Friday, 15 February 2013

Horsemeat Scandal – Consumers Won’t pay More to Avoid Horse, Are Unlikely to Change Buying or Eating Habits

In the most illuminating piece of research yet done on the horsemeat scandal, a survey carried out between 11th and 13th February for respected industry journal The Grocer found that half of the consumers questioned are not prepared to pay any more for their meat to ensure it does not contain horse. Of the other half of the population, 35% were prepared to pay a bit more (around 10%) and 15% answered “don’t know”.

And while the specific question about who is to blame for the mess was not asked, we can probably conclude that the average person feels that it is retailers and their suppliers who caused the problem, and they should not expect the general public to pay to help them sort it out.

Further, the survey will disappoint those expecting a sudden big change in meat buying as a result of the scandal. Yes, 29% agreed they would buy more British meat, and 30% agreed they would shop more at the local butcher. But 41% said that the episode would not change their shopping or buying habits at all, and only 4 % thought they would change supermarkets as a result.

Despite screaming headlines and blanket media coverage, just 31% professed to be shocked by the horsemeat scandal, and 33% are “quite worried”. On the other hand 42% said they were not surprised by the news and only 18% felt that the food industry would get on top of the situation.

It takes alot to alarm British consumers and horsemeat being passed off as beef seems not to be causing much of a stir among the general public. It may have been different if horsemeat caused a health problem, but even at the height of the BSE scare where health was at risk, 30% of people made no change to their eating habits, according to Tim Lang, professor of food policy at City University.

Monday, 11 February 2013

How Consumers Decide What Meat to Buy

According to a recent piece of market research by EBLEX 23% of people are cutting back on the amount of meat they buy. This is not good news as a drop in demand tends to mean over supply and falling farmgate prices.

Conscious of the need to stimulate demand the EBLEX research goes on to analyse how people make their meat buying decisions and what levers can be pulled to encourage them to buy more. They interviewed 1200 shoppers in stores owned by the 4 main supermarkets.

Getting the meat purchase right is important to shoppers. They spend an average of 74 seconds at the meat fixture, considerably more than they did 10 years ago in a similar piece of research, and more than anywhere else in store apart from the veg counter.

EBLEX highlights the importance of appearance in the buying decision, and it is certainly true that appearance trumps price in most instances. If a piece of meat does not look right it will not be bought. Whilst the research does not go on to tell us what it is about appearance that matters we can guess that too much fat, an over watery look, flabby appearance, and too light or too dark are all flaws which are just not tolerated.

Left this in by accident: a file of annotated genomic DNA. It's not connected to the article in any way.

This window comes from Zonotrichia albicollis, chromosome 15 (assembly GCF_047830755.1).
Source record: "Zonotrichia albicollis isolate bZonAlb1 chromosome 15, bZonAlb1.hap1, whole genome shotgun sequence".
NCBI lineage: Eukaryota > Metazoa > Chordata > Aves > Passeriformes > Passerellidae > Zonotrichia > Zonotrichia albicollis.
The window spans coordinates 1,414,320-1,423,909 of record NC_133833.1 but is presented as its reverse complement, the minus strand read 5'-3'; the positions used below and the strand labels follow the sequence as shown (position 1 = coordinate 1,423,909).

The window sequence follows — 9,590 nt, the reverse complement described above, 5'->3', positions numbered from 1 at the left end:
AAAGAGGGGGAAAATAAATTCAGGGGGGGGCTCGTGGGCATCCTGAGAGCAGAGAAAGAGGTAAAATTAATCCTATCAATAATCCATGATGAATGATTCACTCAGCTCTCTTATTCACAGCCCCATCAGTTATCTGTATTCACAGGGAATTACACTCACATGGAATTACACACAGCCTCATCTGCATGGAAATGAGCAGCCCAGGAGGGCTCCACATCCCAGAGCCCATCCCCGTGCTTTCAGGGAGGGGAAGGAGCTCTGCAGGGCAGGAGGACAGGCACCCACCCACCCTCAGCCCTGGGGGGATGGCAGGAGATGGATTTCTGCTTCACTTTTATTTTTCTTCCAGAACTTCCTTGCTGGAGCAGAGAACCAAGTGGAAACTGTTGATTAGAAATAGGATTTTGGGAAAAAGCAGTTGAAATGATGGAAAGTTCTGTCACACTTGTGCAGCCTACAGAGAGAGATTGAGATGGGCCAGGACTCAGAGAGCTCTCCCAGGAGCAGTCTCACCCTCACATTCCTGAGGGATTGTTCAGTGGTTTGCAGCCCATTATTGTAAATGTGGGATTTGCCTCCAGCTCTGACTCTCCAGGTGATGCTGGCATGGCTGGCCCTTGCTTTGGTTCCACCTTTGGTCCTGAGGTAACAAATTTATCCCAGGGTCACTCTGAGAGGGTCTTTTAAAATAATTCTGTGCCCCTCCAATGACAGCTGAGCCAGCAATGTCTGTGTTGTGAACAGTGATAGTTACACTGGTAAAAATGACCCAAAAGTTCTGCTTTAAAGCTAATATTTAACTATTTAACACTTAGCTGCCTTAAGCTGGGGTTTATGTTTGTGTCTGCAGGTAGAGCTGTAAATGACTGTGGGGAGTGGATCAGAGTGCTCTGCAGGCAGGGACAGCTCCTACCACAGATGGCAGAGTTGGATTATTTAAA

However we cannot dismiss the importance of price.

People are very price conscious. They buy on the price of the pack, not pence per kilo and of those questioned in the research 80% knew what they had paid for the product just bought. 35% of those questioned had bought products on promotion.

Some meat is more price sensitive than others. Pork is price sensitive, as is beef mince. Chicken legs and thighs are particularly price sensitive, and at the other end of the scale steak is too. There is clearly a price point over which people will not go however good looking the product.

The research confirms that meat purchase is not species specific. It indicates that 35% of people will change to an alternative if the species they first thought of is not available in the way they want it, compared with 30% who will change to another cut within a species. Decisions about roasting joints are especially fluid with 48% being prepared to change to another species.  17% will leave without buying anything if they cannot find exactly what they want.

This piece of work from EBLEX demonstrates that the meat buying decision is complex. Unsurprisingly in a category now so expensive that packs are security tagged people take their time over purchase. If something does not look right it will be rejected. If it is not priced right it will be rejected. If one species does not provide what is wanted then shoppers will in many cases move to an alternative. This is an important finding as it suggests that merely putting the price up in store and funneling the incremental back to the farm gate will not work, unless all species go up in price together, which is an unlikely event.
What is clear is that all parts of the food chain need to work closely together to deliver what the shopper wants. This represents a colossal communication challenge when according to DEFRA there are 86,000 beef farms, 73,000 sheep farms and 9,000 pig farms in the UK.